Mawson provides backdrop for Antarctic drama

Two writers, four months, five thousand penguins, one big red shed and no way home. What could possibly go wrong?

So started our pitch to spend the 2018–19 summer at Mawson station as Antarctic Arts Fellows. Our plan was to research and write an Antarctic adventure novel for young readers and develop a television drama about life on an Antarctic research station.

‘We’ are author Jesse Blackadder, and television screenwriter Jane Allen. Before last summer we were both already Antarctic tragics: Jesse round-tripped as a previous Arts Fellow in 2011 and visited the Antarctic Peninsula as a tourist. Jane has been obsessed by Scott since childhood, and also voyaged to the Antarctic Peninsula.

Plenty could go wrong in Antarctica, it appeared, from the pre-departure briefing at the Australian Antarctic Division headquarters in Hobart, in which Dr Clive Strauss warned us of the many ways we could be killed or maimed in the far south. There were too many graphic pictures for a couple of writers with overactive imaginations.

“It’s all great material,” we told each other. Nervously.

None of our previous experiences prepared us for the reality of station life. Everything was bigger, brighter, more intense, scarier, more exhilarating, and more exciting than we could have dreamt.

Like the day of survival training, when we traversed the eggshell blue of the Antarctic ice cap on quad bikes, standing up on the pedals to look out for hazards, the sky a brilliant blue overhead, the mountains sticking up out of the ice, the sun making dazzling pinpoints in every direction. Or the time we climbed Mount Henderson, scrambling up the scree slope and then roping up to clamber to the summit, with its 360 degree view of ice sheet, mountains, frozen sea and icebergs. Or the time we slept at the foot of a cliff in yellow plastic bags. Or when we headed by Hägg out to the Auster Rookery and spent hours lying on the ice, surrounded by emperor penguins and their chicks, against a backdrop of towering blue ice cliffs. Or roped up in full climbing kit to stand on the ruins of an old Russian plane lodged in the ice.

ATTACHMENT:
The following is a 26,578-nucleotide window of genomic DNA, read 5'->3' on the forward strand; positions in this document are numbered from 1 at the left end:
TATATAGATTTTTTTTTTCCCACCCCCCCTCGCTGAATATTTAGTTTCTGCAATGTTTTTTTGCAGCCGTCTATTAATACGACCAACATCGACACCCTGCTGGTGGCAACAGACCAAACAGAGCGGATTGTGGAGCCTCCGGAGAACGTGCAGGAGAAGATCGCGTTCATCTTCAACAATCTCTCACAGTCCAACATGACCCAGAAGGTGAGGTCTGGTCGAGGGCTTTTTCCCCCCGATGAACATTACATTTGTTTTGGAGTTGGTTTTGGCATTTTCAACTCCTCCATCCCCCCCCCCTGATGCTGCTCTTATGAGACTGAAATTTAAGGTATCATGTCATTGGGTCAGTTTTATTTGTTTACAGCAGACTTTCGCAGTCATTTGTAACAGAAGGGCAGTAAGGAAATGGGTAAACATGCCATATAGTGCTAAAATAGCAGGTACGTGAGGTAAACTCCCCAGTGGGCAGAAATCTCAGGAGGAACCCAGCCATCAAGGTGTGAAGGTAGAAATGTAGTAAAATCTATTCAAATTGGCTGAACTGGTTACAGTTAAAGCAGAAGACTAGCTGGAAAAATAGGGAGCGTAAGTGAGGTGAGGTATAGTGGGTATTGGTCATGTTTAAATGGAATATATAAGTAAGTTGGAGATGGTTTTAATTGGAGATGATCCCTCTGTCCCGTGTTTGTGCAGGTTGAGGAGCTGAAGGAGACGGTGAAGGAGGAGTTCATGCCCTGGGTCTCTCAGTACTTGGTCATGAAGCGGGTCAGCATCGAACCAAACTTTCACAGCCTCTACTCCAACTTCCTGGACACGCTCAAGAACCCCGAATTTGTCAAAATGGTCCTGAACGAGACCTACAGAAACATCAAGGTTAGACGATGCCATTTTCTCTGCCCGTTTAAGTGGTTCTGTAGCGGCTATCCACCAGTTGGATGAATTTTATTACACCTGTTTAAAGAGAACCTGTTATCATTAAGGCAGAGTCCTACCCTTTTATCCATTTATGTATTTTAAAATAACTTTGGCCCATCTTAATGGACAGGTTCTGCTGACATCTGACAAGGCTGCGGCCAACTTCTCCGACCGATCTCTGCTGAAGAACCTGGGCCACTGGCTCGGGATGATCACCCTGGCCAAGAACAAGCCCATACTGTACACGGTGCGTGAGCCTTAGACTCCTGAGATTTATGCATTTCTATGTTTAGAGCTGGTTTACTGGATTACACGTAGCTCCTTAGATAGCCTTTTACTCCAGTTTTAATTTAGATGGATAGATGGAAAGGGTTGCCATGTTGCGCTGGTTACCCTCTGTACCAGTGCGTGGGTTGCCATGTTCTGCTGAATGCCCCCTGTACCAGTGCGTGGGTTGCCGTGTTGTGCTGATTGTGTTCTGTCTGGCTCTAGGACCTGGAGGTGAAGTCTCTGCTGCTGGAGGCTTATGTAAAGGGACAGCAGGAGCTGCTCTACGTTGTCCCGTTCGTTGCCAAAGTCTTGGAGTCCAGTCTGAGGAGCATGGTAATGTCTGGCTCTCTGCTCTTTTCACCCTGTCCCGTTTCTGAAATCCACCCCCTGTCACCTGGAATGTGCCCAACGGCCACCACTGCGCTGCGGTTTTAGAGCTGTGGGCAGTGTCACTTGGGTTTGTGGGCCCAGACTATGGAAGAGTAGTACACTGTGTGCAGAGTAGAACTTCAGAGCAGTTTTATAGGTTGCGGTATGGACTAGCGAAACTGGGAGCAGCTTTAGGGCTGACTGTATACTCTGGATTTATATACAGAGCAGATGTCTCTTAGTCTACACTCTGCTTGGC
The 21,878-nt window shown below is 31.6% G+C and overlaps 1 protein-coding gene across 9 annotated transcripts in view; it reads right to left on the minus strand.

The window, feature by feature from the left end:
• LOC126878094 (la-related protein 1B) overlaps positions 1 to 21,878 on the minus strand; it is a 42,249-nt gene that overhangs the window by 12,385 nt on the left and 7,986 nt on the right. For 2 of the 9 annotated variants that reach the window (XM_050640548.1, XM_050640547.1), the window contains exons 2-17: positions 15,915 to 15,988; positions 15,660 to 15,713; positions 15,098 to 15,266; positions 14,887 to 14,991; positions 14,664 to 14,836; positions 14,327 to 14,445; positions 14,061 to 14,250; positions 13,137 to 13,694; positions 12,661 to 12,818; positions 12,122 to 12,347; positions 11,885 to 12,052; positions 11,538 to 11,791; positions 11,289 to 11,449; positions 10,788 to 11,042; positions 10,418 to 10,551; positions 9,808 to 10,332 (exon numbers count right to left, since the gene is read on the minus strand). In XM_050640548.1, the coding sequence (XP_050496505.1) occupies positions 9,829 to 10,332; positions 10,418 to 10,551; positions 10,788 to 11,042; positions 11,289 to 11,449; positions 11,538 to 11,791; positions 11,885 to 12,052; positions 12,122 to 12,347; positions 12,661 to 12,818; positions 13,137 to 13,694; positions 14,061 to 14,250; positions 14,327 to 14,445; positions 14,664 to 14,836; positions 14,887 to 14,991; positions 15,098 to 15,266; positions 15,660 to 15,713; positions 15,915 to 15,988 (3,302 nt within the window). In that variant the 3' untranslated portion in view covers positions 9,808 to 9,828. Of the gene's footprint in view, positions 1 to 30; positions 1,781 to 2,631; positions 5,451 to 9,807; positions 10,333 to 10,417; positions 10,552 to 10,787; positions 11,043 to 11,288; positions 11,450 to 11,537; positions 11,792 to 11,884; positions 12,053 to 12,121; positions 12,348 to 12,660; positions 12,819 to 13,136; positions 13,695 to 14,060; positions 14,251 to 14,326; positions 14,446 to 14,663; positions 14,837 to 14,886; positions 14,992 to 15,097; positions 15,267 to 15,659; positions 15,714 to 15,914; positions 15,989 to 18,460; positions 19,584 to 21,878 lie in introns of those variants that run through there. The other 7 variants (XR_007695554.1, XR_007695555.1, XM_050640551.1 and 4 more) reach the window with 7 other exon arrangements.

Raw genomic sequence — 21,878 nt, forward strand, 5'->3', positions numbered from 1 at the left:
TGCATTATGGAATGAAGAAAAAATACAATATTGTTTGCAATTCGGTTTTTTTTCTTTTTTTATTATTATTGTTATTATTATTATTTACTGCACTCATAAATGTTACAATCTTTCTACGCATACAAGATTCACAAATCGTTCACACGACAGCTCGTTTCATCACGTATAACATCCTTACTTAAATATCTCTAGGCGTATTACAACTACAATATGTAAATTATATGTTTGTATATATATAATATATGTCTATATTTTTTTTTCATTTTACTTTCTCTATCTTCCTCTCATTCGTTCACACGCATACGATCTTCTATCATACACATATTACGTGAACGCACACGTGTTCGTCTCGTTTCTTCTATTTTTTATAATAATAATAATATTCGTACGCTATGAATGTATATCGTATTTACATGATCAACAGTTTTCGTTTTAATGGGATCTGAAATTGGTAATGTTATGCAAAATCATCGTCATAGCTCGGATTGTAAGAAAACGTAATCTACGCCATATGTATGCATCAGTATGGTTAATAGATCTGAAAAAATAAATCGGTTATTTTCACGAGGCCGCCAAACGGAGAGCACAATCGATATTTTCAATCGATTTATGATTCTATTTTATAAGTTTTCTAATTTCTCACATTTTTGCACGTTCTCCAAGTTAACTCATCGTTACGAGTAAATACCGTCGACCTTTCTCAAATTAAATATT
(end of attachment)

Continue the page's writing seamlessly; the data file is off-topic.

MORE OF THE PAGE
It’s not what you imagine when applying for an Arts Fellowship. Knots, navigation, mountain climbing, quad bike riding, crampons, bivvies, ice rescues and swimming in sub-zero waters aren’t the usual fare of writers-in-residence. We were privileged to have the full experience of being summer expeditioners, with survival training, lending our hands to any projects needing help, and living as part of the summer population, immersed in station life.

Over summer we largely kept to the station’s working hours, heading up to the aeronomy building each workday. For our book project, we dreamed up ways that four kids could get to Antarctica, stumble on an evil corporation, and save Antarctica from its clutches. Once we’d mapped out the plot on whiteboards and covered the walls of the building with index cards, we settled in and wrote, working side by side on alternating chapters, stopping to read aloud to each other.

Draft of the book done and dusted, we turned our attention to the TV series. It was back to whiteboards, index cards and long conversations in different locations. This was harder — our experience of life at Mawson was largely harmonious — exactly the opposite of what’s needed for a television drama. We wanted to create a story about a female leader and her challenges in keeping a station functioning and happy in an extreme location, in the face of the ‘A-Factor’ (Antarctica’s extreme version of Murphy’s Law). Our immersion in station life was perfect for Antarctic authenticity, but we needed to go way outside our own experiences to devise a strong and completely fictional storyline. By the end of the voyage home, we had completed a blueprint for the first season of the series — and now we’re exploring options for the next stage of development.

In a writing collaboration, in a place like Antarctica, you never really go off duty. We thought, talked and wrote in places as varied as the Dog Room (home to Mawson’s husky memorabilia), the ship’s bunker door, the blue Hägg, the West Arm outcrop encircling Horseshoe Harbour. On warm days we’d sit on the rocks outside the cosray building at the station’s highest point, looking down at the ice cliffs — a good place to gnaw on knotty plot problems.

An Arts Fellowship of this scope is a cause for deep gratitude. To our fellow expeditioners for making us welcome, and their interest in our work. To the Australian Antarctic Division for sending us south for an entire season, and for supporting our work in such a respectful way. To Create NSW for development funding to help pay for our time. And to the people who bid for the right to name a character in the charity auction on our way home, raising a few extra dollars for Camp Quality. Plus those who offered to do their own stunts when it comes to filming — we’ll be in touch.

It has been the most extraordinary summer of our lives, and a wrench to sail away from Mawson at the end of the season. Since living at Mawson, we’ve graduated from Antarctic tragics to Antarctic obsessives and our plotting conversations include improbable plans for how we might return. The book and the TV project are both progressing through the journey of getting out into the world — watch this space.

Jesse Blackadder
Australian Antarctic Arts Fellow